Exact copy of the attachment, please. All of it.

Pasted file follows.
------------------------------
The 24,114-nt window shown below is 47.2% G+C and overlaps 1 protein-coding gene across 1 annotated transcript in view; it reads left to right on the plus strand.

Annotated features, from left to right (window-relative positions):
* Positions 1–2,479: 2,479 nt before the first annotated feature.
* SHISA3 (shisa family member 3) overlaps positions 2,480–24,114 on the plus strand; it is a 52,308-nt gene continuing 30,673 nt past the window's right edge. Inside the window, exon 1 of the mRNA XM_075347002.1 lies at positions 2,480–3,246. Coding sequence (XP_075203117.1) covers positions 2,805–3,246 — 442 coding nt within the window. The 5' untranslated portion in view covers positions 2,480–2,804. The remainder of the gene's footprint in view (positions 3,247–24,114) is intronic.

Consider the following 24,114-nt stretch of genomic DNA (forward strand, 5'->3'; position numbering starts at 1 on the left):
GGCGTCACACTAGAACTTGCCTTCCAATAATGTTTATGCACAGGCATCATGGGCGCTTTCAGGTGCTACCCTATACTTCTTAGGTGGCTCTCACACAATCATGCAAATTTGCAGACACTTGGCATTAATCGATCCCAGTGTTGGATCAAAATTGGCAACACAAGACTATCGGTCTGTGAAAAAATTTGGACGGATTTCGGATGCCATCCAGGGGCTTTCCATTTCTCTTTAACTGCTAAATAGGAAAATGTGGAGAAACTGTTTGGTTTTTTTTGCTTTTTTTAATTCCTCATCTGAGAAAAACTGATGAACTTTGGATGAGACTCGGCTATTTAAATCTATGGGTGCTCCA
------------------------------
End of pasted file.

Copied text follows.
The 24,114-nt window shown below is 47.2% G+C and overlaps 1 protein-coding gene across 1 annotated transcript in view; it reads left to right on the plus strand.

Annotated features, from left to right (window-relative positions):
* Positions 1–2,479: 2,479 nt before the first annotated feature.
* SHISA3 (shisa family member 3) overlaps positions 2,480–24,114 on the plus strand; it is a 52,308-nt gene continuing 30,673 nt past the window's right edge. Inside the window, exon 1 of the mRNA XM_075347002.1 lies at positions 2,480–3,246. Coding sequence (XP_075203117.1) covers positions 2,805–3,246 — 442 coding nt within the window. The 5' untranslated portion in view covers positions 2,480–2,804. The remainder of the gene's footprint in view (positions 3,247–24,114) is intronic.

Consider the following 24,114-nt stretch of genomic DNA (forward strand, 5'->3'; position numbering starts at 1 on the left):
GGCGTCACACTAGAACTTGCCTTCCAATAATGTTTATGCACAGGCATCATGGGCGCTTTCAGGTGCTACCCTATACTTCTTAGGTGGCTCTCACACAATCATGCAAATTTGCAGACACTTGGCATTAATCGATCCCAGTGTTGGATCAAAATTGGCAACACAAGACTATCGGTCTGTGAAAAAATTTGGACGGATTTCGGATGCCATCCAGGGGCTTTCCATTTCTCTTTAACTGCTAAATAGGAAAATGTGGAGAAACTGTTTGGTTTTTTTTGCTTTTTTTAATTCCTCATCTGAGAAAAACTGATGAACTTTGGATGAGACTCGGCTATTTAAATCTATGGGTGCTCCA